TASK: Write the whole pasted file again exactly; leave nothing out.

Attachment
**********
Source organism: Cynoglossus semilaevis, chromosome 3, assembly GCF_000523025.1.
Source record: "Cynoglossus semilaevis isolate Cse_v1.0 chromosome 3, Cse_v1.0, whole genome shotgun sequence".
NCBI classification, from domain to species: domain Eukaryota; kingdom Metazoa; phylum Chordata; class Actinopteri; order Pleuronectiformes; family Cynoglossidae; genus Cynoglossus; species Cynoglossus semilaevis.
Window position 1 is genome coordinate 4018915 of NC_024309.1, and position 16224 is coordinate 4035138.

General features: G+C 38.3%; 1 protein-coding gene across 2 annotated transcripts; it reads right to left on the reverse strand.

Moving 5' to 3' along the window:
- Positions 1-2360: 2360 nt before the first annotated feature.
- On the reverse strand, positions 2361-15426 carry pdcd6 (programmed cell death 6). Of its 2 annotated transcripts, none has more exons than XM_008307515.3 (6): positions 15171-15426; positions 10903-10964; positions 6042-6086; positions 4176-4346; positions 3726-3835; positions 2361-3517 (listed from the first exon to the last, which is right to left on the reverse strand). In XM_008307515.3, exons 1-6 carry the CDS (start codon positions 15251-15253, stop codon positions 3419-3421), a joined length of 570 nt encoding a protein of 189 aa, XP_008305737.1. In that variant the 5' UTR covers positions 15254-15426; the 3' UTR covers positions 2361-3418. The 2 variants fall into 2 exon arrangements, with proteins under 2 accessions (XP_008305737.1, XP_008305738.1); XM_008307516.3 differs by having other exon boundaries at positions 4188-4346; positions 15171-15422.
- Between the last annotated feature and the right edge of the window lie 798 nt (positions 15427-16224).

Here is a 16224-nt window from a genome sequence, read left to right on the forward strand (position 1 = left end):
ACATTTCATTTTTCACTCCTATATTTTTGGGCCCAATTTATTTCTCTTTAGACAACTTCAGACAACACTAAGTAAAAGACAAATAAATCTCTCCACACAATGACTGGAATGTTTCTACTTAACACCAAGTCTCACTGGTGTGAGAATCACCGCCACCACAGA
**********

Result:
Source organism: Cynoglossus semilaevis, chromosome 3, assembly GCF_000523025.1.
Source record: "Cynoglossus semilaevis isolate Cse_v1.0 chromosome 3, Cse_v1.0, whole genome shotgun sequence".
NCBI classification, from domain to species: domain Eukaryota; kingdom Metazoa; phylum Chordata; class Actinopteri; order Pleuronectiformes; family Cynoglossidae; genus Cynoglossus; species Cynoglossus semilaevis.
Window position 1 is genome coordinate 4018915 of NC_024309.1, and position 16224 is coordinate 4035138.

General features: G+C 38.3%; 1 protein-coding gene across 2 annotated transcripts; it reads right to left on the reverse strand.

Moving 5' to 3' along the window:
- Positions 1-2360: 2360 nt before the first annotated feature.
- On the reverse strand, positions 2361-15426 carry pdcd6 (programmed cell death 6). Of its 2 annotated transcripts, none has more exons than XM_008307515.3 (6): positions 15171-15426; positions 10903-10964; positions 6042-6086; positions 4176-4346; positions 3726-3835; positions 2361-3517 (listed from the first exon to the last, which is right to left on the reverse strand). In XM_008307515.3, exons 1-6 carry the CDS (start codon positions 15251-15253, stop codon positions 3419-3421), a joined length of 570 nt encoding a protein of 189 aa, XP_008305737.1. In that variant the 5' UTR covers positions 15254-15426; the 3' UTR covers positions 2361-3418. The 2 variants fall into 2 exon arrangements, with proteins under 2 accessions (XP_008305737.1, XP_008305738.1); XM_008307516.3 differs by having other exon boundaries at positions 4188-4346; positions 15171-15422.
- Between the last annotated feature and the right edge of the window lie 798 nt (positions 15427-16224).

Here is a 16224-nt window from a genome sequence, read left to right on the forward strand (position 1 = left end):
ACATTTCATTTTTCACTCCTATATTTTTGGGCCCAATTTATTTCTCTTTAGACAACTTCAGACAACACTAAGTAAAAGACAAATAAATCTCTCCACACAATGACTGGAATGTTTCTACTTAACACCAAGTCTCACTGGTGTGAGAATCACCGCCACCACAGA